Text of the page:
decided: January 5, 1965.
COMMONWEALTH EX REL. CHATARY, APPELLANT,
Appeal from order of Superior Court, Oct. T., 1963, No. 259, affirming order of Court of Common Pleas of Montgomery County, No. 63-2447, in case of Commonwealth ex rel. Michael Paul Chatary v. Francis M. Nailon, Warden.
David C. Harrison, for appellant.
Richard A. Devlin, Assistant District Attorney, with him Richard S. Lowe, District Attorney, for appellee.
Bell, C. J., Musmanno, Jones, Cohen, Eagen, O'Brien and Roberts, JJ. Opinion by Mr. Justice Eagen. Mr. Chief Justice Bell dissents.
[ 416 Pa. Page 281]
Two dwelling houses in Montgomery County, Pennsylvania, were burglarized sometime between December
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and December 7, 1960.*fn1 Several articles were stolen therefrom, including a camera and a pair of binoculars. On December 10, 1960, for reasons unconnected with the said burglaries, police officers of the City of Philadelphia searched the automobile of Michael Paul Chatary, in the City of Philadelphia, County of Philadelphia, and found certain of the aforementioned stolen articles therein. As a result, Chatary was later indicted in Montgomery County on charges of burglary, larceny and receiving stolen goods.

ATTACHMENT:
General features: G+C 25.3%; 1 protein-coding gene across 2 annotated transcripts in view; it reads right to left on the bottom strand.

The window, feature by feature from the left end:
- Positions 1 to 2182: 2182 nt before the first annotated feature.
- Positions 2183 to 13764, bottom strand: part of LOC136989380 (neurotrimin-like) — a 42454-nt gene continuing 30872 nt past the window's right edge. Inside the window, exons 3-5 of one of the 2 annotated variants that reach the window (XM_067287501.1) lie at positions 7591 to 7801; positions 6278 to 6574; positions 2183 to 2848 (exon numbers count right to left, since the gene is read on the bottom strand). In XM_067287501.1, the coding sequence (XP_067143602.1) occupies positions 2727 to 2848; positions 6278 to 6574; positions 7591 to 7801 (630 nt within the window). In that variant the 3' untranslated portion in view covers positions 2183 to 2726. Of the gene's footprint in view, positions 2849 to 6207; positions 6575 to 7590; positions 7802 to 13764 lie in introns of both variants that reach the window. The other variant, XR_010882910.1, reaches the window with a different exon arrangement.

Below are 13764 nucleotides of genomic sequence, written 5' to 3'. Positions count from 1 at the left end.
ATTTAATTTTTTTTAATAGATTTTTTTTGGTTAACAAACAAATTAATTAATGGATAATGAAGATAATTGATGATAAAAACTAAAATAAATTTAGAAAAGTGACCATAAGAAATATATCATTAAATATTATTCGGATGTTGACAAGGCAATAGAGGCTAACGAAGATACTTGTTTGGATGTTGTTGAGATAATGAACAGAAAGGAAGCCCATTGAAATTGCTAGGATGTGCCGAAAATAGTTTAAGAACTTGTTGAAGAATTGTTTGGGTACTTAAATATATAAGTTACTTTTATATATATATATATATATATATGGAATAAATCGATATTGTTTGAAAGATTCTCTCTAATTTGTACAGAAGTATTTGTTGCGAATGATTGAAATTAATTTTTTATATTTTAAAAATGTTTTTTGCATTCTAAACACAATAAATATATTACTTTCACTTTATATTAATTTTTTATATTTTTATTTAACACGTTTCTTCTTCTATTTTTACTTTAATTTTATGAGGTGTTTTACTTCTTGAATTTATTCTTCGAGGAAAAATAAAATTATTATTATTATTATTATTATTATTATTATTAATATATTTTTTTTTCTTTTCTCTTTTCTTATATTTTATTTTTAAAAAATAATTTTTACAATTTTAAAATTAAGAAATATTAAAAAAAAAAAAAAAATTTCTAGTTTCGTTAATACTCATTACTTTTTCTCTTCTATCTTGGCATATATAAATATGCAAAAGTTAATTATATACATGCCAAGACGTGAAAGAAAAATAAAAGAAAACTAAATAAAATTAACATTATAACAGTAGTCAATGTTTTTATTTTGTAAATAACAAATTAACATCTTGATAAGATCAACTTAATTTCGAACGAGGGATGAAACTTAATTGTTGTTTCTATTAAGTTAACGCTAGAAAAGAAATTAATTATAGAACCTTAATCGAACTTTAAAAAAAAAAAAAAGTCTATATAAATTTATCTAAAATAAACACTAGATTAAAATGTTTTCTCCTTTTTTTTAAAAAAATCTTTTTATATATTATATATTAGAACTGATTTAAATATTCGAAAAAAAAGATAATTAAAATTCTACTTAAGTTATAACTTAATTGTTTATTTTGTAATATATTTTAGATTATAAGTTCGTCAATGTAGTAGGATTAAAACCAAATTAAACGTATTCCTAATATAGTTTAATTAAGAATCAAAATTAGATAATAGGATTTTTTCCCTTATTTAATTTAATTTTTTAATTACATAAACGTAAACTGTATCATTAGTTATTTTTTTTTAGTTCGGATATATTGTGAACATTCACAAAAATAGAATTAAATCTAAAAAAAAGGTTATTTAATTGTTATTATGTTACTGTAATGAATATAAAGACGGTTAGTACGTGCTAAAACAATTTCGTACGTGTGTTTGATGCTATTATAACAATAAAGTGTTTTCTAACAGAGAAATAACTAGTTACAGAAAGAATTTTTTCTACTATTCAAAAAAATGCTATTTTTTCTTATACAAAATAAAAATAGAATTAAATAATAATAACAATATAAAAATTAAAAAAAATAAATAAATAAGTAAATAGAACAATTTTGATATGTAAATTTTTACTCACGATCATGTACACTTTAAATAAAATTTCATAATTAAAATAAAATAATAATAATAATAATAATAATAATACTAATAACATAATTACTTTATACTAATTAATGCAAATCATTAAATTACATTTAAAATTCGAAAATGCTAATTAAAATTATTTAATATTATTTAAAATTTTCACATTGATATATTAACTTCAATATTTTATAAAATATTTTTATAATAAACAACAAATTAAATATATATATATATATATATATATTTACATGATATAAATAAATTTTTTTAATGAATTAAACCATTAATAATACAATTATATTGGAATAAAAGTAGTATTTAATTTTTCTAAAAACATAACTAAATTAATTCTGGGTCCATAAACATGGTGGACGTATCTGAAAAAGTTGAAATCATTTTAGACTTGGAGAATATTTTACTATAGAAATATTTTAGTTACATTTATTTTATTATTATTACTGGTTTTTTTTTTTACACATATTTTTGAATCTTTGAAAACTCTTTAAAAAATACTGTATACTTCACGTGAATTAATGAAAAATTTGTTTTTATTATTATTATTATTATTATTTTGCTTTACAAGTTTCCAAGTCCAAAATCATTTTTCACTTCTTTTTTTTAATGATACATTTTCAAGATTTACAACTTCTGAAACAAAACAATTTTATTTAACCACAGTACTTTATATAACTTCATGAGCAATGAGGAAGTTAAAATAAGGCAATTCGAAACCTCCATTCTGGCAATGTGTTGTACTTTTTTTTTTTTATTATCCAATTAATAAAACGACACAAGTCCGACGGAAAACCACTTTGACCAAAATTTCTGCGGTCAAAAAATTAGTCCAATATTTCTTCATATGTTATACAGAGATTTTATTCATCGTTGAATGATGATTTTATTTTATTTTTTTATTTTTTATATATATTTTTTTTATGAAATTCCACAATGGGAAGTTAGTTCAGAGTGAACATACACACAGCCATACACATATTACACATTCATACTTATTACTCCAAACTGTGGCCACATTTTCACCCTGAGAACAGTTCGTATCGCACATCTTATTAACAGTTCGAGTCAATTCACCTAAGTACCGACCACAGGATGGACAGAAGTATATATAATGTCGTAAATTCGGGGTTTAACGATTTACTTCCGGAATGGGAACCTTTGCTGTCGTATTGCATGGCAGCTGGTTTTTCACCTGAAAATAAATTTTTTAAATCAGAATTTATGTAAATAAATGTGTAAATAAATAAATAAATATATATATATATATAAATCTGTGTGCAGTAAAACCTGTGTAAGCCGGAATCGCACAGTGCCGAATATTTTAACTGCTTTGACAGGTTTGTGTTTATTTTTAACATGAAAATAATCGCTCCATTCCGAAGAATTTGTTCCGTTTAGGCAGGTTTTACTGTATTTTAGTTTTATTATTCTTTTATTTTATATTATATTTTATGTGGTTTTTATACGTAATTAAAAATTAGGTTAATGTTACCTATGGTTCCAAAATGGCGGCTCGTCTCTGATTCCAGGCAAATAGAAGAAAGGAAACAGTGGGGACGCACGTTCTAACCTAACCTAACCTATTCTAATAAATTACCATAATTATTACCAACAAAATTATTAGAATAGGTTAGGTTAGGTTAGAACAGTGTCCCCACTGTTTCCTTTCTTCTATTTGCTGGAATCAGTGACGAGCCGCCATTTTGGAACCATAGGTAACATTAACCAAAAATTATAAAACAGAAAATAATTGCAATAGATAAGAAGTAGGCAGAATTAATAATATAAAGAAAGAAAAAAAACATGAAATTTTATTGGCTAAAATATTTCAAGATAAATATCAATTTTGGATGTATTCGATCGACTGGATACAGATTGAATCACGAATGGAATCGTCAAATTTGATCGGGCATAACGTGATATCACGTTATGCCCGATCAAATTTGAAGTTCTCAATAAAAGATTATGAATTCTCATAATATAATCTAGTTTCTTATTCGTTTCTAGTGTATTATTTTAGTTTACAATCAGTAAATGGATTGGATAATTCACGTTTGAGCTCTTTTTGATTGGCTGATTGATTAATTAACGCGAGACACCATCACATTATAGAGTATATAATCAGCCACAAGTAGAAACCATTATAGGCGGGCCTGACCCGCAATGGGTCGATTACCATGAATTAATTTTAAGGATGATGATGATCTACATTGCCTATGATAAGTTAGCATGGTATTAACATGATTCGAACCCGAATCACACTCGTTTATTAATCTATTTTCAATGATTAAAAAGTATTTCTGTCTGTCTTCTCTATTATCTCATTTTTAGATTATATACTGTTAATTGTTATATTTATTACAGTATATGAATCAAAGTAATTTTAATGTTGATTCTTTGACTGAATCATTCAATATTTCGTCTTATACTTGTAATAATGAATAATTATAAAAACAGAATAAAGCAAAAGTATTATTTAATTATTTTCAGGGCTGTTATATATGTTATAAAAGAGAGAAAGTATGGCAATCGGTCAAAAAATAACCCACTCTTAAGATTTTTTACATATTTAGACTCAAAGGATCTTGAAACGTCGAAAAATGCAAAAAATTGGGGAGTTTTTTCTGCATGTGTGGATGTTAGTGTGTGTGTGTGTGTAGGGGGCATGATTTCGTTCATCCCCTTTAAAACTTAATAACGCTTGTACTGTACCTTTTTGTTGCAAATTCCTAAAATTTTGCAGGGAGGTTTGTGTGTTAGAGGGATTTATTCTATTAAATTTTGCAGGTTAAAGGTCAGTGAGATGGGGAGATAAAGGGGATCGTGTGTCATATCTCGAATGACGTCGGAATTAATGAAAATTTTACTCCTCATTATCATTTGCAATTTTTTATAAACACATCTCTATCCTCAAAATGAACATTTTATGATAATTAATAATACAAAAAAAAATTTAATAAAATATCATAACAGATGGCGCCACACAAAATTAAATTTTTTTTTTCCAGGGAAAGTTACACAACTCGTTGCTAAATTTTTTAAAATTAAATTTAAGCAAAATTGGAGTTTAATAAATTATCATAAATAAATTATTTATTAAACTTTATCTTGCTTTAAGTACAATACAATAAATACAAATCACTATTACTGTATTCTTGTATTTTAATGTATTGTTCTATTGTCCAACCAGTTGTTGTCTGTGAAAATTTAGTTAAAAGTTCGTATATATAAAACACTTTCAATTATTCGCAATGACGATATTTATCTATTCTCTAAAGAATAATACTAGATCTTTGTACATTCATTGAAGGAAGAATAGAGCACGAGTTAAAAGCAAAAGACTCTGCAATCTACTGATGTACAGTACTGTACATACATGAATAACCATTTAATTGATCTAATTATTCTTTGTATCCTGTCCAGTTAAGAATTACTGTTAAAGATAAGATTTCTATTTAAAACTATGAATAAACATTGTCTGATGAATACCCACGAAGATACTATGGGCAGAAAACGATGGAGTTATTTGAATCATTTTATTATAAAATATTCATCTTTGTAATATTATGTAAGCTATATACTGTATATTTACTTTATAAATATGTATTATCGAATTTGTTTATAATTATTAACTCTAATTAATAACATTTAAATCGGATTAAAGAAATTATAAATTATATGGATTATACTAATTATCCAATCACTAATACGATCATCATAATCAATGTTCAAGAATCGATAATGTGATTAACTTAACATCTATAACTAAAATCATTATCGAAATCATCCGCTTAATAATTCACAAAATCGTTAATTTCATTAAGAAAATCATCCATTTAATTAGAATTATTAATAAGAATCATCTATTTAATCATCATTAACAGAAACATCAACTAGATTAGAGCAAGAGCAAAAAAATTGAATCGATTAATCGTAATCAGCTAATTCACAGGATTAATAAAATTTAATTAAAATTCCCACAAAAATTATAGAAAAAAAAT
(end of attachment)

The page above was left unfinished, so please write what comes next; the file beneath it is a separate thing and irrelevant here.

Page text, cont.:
Chatary was tried on the indictments on April 27 and August 7, 1961, in Montgomery County before a judge without a jury. He was found guilty on the indictments charging the crime of receiving stolen goods, but not guilty on the burglary and larceny indictments. He was sentenced on October 23, 1961, to a term of imprisonment in the county prison of from two and one-half to five years.
At trial, the only evidence offered by the Commonwealth to connect Chatary with the crimes charged was his possession of the stolen goods in Philadelphia County, as discovered by the Philadelphia police in the manner hereinbefore related. Chatary testified and denied involvement in the crimes charged and offered testimony in explanation of the presence of the stolen goods in his automobile. The trial judge found the defendant's denial "incredible" and his explanation of the possession "fantastic." Nevertheless, he acquitted him of the burglary and larceny charges.